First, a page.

Abulhawa lived across the street from Hupperterz last year near Main Campus and she saw him “every day,” she said. Hupperterz always gave her a “bad feeling” and he often asked her to come over and hang out with him. She always declined.
Hupperterz told her he was a member of Temple’s men’s soccer team. He was never listed on a men’s soccer roster during his time at Temple, according to OwlSports, the university’s official Athletics website. He also told Abulhawa that his father was a professional soccer player.
According to a report by the Inquirer, the man authorities believe to be Hupperterz’s father was killed in 1993, when Hupperterz was 4 years old. Octavio Celso Hupperterz was shot in the back of the head and found wrapped in a trash bag with his hands tied in Montgomery County, Pennsylvania.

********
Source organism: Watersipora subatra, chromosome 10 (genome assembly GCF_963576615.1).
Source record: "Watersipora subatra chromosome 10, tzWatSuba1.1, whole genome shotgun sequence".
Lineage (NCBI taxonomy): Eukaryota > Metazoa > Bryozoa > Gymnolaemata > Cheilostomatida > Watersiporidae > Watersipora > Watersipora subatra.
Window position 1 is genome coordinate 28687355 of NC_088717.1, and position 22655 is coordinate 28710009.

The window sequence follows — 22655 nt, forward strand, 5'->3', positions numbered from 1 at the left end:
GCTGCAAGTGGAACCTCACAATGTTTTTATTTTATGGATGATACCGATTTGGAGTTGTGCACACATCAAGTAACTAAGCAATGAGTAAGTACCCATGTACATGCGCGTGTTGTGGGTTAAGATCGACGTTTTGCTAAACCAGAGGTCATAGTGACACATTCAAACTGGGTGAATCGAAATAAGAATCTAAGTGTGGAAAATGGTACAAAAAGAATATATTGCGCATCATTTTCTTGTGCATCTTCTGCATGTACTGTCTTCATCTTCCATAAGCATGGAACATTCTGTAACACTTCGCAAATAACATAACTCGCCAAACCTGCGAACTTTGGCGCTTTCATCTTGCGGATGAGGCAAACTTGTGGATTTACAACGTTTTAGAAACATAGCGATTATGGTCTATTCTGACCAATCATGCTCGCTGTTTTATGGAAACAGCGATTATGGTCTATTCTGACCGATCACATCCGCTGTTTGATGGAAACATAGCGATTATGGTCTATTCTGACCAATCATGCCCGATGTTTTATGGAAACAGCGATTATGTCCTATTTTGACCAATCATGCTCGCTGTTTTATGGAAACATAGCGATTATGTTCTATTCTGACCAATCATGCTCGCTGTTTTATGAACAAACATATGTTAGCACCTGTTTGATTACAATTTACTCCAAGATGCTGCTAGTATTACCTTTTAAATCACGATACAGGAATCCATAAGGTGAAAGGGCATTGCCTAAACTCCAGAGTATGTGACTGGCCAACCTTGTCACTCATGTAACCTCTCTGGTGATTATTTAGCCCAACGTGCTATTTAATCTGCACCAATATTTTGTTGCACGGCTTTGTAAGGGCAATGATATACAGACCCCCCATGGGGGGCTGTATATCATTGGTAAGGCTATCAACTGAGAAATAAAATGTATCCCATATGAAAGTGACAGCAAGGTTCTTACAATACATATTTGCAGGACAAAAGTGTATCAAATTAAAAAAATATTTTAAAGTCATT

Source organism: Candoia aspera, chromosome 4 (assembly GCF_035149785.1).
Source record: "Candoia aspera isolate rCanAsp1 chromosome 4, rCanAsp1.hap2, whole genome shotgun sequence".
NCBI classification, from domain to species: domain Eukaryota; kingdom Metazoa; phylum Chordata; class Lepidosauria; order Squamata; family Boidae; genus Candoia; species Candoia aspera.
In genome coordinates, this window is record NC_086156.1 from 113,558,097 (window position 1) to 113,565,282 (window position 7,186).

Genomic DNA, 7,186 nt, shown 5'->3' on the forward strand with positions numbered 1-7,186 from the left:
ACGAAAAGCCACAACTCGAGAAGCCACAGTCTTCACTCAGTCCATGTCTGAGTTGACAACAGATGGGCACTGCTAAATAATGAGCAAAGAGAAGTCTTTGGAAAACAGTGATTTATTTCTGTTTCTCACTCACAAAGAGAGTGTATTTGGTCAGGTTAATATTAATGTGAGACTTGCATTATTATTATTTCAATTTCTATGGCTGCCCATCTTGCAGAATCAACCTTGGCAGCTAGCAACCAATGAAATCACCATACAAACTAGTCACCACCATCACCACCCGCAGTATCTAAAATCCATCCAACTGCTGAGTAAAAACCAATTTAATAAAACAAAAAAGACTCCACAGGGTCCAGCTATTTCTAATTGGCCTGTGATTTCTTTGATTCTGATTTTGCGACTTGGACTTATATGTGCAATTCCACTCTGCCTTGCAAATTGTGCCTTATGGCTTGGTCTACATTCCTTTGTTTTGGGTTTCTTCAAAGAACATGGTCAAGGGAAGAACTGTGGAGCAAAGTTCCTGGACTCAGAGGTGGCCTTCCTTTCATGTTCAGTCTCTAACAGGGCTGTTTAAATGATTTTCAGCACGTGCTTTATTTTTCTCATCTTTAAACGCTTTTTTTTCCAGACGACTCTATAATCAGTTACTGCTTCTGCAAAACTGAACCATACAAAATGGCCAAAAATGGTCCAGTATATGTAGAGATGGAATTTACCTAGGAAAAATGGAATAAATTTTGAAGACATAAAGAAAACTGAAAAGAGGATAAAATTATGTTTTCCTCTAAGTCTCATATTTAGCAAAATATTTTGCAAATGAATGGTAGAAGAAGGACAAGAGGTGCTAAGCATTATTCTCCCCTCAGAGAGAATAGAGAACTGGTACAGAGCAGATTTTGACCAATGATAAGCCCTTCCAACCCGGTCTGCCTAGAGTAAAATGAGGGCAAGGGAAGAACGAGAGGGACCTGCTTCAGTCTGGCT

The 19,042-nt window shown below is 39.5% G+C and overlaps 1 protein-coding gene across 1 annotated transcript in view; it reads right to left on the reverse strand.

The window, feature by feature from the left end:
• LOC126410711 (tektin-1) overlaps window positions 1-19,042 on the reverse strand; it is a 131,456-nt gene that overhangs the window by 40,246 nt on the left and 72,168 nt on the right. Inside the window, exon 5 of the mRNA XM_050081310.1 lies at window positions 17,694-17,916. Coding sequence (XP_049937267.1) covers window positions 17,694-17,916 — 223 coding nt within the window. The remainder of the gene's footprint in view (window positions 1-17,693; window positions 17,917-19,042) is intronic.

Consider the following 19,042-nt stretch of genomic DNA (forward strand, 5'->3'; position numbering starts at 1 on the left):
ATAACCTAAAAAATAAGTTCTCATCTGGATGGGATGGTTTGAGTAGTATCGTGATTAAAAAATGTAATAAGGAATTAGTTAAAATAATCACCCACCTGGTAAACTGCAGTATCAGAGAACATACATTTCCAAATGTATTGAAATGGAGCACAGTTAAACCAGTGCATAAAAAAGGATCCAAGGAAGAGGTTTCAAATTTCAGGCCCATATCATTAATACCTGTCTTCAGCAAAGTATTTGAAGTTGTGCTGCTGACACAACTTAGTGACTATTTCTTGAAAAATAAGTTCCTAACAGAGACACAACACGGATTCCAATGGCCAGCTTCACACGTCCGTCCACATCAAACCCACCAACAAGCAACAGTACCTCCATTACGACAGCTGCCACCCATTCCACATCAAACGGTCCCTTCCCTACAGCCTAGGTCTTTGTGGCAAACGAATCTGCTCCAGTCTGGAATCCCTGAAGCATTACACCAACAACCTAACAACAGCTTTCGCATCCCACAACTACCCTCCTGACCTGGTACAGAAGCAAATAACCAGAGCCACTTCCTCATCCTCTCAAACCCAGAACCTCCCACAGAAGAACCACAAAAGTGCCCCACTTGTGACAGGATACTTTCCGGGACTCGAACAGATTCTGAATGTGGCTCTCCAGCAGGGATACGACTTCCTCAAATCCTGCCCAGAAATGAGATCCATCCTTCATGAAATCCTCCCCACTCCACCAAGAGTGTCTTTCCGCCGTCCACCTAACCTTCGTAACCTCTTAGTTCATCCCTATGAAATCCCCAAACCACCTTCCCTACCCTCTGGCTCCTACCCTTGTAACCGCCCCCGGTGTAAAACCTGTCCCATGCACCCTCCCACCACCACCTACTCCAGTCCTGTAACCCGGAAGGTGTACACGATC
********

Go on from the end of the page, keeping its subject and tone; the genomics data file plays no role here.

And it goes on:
Hupperterz, 29, was a junior advertising and risk management major at the university. He transferred to Temple in 2014 from Lackawanna College, according to the Inquirer.
Hupperterz’s murder charges are not his first encounter with the Pennsylvania criminal justice system. Court records show he was convicted twice in the past after pleading guilty: once in 2011 for possession of drug paraphernalia and in 2013 for theft from a motor vehicle.
“For [the suspect] to be somebody that I saw so frequently, was always talking to, would always ask me to hang out with him, it was just really weird,” Abulhawa said.